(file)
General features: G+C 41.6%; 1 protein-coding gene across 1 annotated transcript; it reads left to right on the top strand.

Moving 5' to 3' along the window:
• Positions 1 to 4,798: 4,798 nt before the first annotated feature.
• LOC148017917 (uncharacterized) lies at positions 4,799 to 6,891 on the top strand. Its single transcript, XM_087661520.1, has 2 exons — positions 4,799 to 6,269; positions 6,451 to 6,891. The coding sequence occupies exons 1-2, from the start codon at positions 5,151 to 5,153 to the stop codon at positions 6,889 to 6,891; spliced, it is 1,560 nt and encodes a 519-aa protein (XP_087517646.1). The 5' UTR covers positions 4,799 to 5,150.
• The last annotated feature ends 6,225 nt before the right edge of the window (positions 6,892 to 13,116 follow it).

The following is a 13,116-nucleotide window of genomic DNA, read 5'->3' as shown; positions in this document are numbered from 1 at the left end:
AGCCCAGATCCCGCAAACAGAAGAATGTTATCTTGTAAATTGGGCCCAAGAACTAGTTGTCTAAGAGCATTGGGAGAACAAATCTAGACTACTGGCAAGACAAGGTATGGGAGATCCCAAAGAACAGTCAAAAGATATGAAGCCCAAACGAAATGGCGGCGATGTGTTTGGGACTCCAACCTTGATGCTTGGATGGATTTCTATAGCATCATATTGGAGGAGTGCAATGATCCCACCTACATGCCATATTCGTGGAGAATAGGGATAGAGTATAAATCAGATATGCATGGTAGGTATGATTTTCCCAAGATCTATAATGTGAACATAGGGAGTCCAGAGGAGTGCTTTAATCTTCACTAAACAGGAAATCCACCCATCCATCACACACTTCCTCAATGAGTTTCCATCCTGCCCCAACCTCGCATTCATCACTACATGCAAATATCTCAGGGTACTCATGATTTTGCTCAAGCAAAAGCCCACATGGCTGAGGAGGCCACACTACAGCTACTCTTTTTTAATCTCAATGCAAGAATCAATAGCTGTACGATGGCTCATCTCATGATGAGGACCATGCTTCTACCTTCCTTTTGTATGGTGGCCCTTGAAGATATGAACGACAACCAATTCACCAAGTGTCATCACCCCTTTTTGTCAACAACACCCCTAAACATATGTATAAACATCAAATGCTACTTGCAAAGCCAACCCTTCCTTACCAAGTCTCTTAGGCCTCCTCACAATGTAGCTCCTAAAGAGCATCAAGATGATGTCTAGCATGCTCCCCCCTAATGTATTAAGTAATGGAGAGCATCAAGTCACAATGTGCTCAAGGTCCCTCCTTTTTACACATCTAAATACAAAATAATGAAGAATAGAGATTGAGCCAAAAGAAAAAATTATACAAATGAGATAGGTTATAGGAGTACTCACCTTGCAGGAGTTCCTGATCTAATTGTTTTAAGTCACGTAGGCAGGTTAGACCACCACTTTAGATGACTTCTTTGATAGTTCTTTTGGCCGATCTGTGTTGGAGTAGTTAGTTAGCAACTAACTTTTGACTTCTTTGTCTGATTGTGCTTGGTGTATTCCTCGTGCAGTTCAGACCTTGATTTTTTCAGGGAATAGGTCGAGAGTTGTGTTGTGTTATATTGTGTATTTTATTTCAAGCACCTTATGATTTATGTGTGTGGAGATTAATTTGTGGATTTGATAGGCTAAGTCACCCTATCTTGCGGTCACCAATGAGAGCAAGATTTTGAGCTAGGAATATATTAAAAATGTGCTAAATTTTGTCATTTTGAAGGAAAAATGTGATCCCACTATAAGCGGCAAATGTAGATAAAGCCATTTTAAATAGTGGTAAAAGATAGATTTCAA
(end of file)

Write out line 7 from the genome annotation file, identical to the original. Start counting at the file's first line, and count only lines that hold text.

AGCCCAGATCCCGCAAACAGAAGAATGTTATCTTGTAAATTGGGCCCAAGAACTAGTTGTCTAAGAGCATTGGGAGAACAAATCTAGACTACTGGCAAGACAAGGTATGGGAGATCCCAAAGAACAGTCAAAAGATATGAAGCCCAAACGAAATGGCGGCGATGTGTTTGGGACTCCAACCTTGATGCTTGGATGGATTTCTATAGCATCATATTGGAGGAGTGCAATGATCCCACCTACATGCCATATTCGTGGAGAATAGGGATAGAGTATAAATCAGATATGCATGGTAGGTATGATTTTCCCAAGATCTATAATGTGAACATAGGGAGTCCAGAGGAGTGCTTTAATCTTCACTAAACAGGAAATCCACCCATCCATCACACACTTCCTCAATGAGTTTCCATCCTGCCCCAACCTCGCATTCATCACTACATGCAAATATCTCAGGGTACTCATGATTTTGCTCAAGCAAAAGCCCACATGGCTGAGGAGGCCACACTACAGCTACTCTTTTTTAATCTCAATGCAAGAATCAATAGCTGTACGATGGCTCATCTCATGATGAGGACCATGCTTCTACCTTCCTTTTGTATGGTGGCCCTTGAAGATATGAACGACAACCAATTCACCAAGTGTCATCACCCCTTTTTGTCAACAACACCCCTAAACATATGTATAAACATCAAATGCTACTTGCAAAGCCAACCCTTCCTTACCAAGTCTCTTAGGCCTCCTCACAATGTAGCTCCTAAAGAGCATCAAGATGATGTCTAGCATGCTCCCCCCTAATGTATTAAGTAATGGAGAGCATCAAGTCACAATGTGCTCAAGGTCCCTCCTTTTTACACATCTAAATACAAAATAATGAAGAATAGAGATTGAGCCAAAAGAAAAAATTATACAAATGAGATAGGTTATAGGAGTACTCACCTTGCAGGAGTTCCTGATCTAATTGTTTTAAGTCACGTAGGCAGGTTAGACCACCACTTTAGATGACTTCTTTGATAGTTCTTTTGGCCGATCTGTGTTGGAGTAGTTAGTTAGCAACTAACTTTTGACTTCTTTGTCTGATTGTGCTTGGTGTATTCCTCGTGCAGTTCAGACCTTGATTTTTTCAGGGAATAGGTCGAGAGTTGTGTTGTGTTATATTGTGTATTTTATTTCAAGCACCTTATGATTTATGTGTGTGGAGATTAATTTGTGGATTTGATAGGCTAAGTCACCCTATCTTGCGGTCACCAATGAGAGCAAGATTTTGAGCTAGGAATATATTAAAAATGTGCTAAATTTTGTCATTTTGAAGGAAAAATGTGATCCCACTATAAGCGGCAAATGTAGATAAAGCCATTTTAAATAGTGGTAAAAGATAGATTTCAA